Shortage of medical jobs

Prof Des Gorman speaks at the GP conference at the Edgar Centre.
Prof Des Gorman speaks at the GP conference at the Edgar Centre.
Photos by Craig Baxter.
Photos by Craig Baxter.

An ''extraordinary'' drop in international medical jobs contributed to a shortfall of places for this year's medical school graduates, which was resolved this week only by the goodwill of district health boards, Prof Des Gorman told a GP medical conference in Dunedin yesterday.

Prof Gorman, executive chairman of Health Workforce NZ, said some boards had promised to take on more young doctors than intended, to resolve what had been a significant shortfall.

This year, about 430 students would graduate from New Zealand's two medical schools.

''How on earth has this happened so quickly?''Increased medical school placements, along with fewer opportunities overseas, and low turnover among senior doctors, had created the unexpected situation.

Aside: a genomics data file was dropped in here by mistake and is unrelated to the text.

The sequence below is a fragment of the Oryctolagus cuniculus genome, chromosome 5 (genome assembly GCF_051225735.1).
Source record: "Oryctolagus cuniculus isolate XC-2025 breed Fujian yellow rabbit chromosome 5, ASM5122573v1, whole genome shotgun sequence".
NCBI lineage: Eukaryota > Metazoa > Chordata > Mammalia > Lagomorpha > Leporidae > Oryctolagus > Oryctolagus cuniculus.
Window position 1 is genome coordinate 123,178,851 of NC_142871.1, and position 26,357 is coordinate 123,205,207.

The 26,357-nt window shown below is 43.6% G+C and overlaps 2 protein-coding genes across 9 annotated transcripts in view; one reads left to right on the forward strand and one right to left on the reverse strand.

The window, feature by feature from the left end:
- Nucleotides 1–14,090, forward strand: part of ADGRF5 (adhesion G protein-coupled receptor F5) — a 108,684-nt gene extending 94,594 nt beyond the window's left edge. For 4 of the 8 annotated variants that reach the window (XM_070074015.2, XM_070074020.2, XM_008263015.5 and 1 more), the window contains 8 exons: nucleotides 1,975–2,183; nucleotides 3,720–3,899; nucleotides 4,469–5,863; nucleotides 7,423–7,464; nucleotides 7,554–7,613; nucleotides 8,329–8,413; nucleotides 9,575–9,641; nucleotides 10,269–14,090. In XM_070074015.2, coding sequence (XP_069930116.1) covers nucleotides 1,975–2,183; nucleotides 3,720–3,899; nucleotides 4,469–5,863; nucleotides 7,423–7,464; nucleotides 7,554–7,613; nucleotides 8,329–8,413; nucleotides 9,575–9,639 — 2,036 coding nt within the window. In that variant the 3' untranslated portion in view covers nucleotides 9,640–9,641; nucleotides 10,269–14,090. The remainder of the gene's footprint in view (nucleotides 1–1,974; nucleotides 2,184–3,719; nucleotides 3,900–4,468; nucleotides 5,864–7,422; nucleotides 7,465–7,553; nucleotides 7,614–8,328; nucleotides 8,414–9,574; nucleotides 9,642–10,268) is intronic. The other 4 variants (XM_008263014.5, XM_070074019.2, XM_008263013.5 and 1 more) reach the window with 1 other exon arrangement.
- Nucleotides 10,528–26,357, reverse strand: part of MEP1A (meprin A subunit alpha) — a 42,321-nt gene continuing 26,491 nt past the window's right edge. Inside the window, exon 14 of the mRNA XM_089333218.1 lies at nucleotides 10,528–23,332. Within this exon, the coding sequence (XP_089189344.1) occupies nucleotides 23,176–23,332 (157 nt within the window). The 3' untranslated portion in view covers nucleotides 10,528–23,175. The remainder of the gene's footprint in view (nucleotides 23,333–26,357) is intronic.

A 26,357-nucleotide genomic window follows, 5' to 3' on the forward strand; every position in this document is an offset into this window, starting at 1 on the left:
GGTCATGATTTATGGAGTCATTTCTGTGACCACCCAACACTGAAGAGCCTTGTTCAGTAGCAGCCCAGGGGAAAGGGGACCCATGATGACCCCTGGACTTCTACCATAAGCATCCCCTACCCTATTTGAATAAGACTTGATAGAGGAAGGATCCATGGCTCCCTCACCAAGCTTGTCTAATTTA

What had been a large outflow of doctors leaving New Zealand each year had greatly reduced, and many were now coming home.

Increased medical school places were expected to create a tight situation with intern places - but it had not been expected to be an issue for another three years, he said.

One DHB recently had 118 British applicants for 10 doctor vacancies.

The situation highlighted the fact health workforce planning was always ''inspired guesswork''.

New Zealand's reliance on overseas trained doctors was set to drop. Prof Gorman believed a target of 15% international medical graduates was desirable (it is around 40% at present).

Training more doctors controlled salaries, and encouraged them to go to the provinces and into less popular specialties.

Prof Gorman was speaking at the General Practice Conference and Medical Exhibition held at the Edgar Centre.



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